THE MALTESE CAT
"And," said Kittiwynk, dancing to take the stiffness out of her, "they carry their whips in their hands instead of on their wrists. Hah!"
"True enough, No man can manage his stick and his reins and his whip that way," said The Maltese Cat. "I 've fallen over every square yard of the Malta ground, and I ought to know."
He quivered his little, flea-bitten withers just to show how satisfied he felt; but his heart was not so light. Ever since he had drifted into India on a troop-ship, taken, with an old rifle, as part payment for a racing debt, The Maltese Cat had played and preached polo to the Skidars' team on the Skidans' stony polo-ground. Now a polo-pony is like a poet. If he is born with a love for the game, he can be made. The Maltese Cat knew that bamboos grew solely in order that polo-balls might be turned from their roots, that grain was given to ponies to keep them in hard condition, and that ponies were shod to prevent them slipping on a turn. But, besides all these things, he knew every trick and device of the finest game in the world, and for two seasons had been teaching the others all he knew or guessed.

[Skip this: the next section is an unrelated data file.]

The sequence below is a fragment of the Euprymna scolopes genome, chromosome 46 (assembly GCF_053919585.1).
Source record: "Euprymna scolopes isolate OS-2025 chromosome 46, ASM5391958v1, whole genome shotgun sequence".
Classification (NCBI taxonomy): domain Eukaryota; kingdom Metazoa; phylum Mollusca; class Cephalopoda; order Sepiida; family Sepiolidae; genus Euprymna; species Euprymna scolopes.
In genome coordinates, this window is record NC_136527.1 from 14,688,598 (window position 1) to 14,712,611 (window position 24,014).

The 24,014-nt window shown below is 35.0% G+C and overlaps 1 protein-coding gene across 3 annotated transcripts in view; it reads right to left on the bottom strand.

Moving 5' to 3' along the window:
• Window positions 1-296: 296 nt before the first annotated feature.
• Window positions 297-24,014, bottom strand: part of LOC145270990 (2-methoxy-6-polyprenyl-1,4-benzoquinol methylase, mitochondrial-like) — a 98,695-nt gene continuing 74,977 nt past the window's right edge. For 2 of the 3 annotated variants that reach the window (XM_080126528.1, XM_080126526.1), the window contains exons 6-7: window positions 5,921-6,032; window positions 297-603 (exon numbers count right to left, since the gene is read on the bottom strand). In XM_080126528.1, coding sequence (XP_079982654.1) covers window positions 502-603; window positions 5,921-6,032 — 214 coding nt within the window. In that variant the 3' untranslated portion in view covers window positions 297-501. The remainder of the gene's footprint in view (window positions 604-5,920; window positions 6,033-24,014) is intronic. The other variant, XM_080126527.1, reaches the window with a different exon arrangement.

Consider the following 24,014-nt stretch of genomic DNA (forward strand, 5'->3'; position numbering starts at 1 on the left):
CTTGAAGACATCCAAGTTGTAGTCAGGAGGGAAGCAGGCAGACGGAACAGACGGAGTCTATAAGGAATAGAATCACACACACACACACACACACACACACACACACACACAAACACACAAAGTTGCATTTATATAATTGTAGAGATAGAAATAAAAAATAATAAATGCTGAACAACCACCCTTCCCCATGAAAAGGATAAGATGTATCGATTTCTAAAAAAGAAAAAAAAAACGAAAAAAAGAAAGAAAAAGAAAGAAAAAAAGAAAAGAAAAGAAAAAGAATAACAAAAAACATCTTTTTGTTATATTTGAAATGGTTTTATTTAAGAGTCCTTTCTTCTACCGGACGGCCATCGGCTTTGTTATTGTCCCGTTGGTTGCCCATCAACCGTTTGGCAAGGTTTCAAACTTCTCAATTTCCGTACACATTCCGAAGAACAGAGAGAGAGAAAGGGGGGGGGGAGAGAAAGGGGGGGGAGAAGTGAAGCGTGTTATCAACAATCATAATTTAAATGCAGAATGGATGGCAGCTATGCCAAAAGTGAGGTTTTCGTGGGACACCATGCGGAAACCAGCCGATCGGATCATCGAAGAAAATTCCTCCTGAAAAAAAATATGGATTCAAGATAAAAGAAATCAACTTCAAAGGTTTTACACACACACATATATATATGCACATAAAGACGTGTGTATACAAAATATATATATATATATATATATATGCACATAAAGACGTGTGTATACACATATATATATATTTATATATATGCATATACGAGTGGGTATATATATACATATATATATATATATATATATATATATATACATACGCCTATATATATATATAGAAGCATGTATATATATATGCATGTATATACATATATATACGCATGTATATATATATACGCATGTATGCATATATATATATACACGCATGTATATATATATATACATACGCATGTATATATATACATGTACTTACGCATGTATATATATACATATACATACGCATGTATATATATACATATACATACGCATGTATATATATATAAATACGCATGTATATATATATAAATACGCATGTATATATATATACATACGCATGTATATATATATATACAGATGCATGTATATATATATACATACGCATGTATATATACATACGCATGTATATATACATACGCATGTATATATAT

"Remember," he said for the hundredth time, as the riders came up, "you must play together, and you must play with your heads. Whatever happens, follow the ball. Who goes out first?"
Kittiwynk, Shiraz, Polaris, and a short high little bay fellow with tremendous hocks and no withers worth speaking of (he was called Corks) were being girthed up, and the soldiers in the background stared with all their eyes.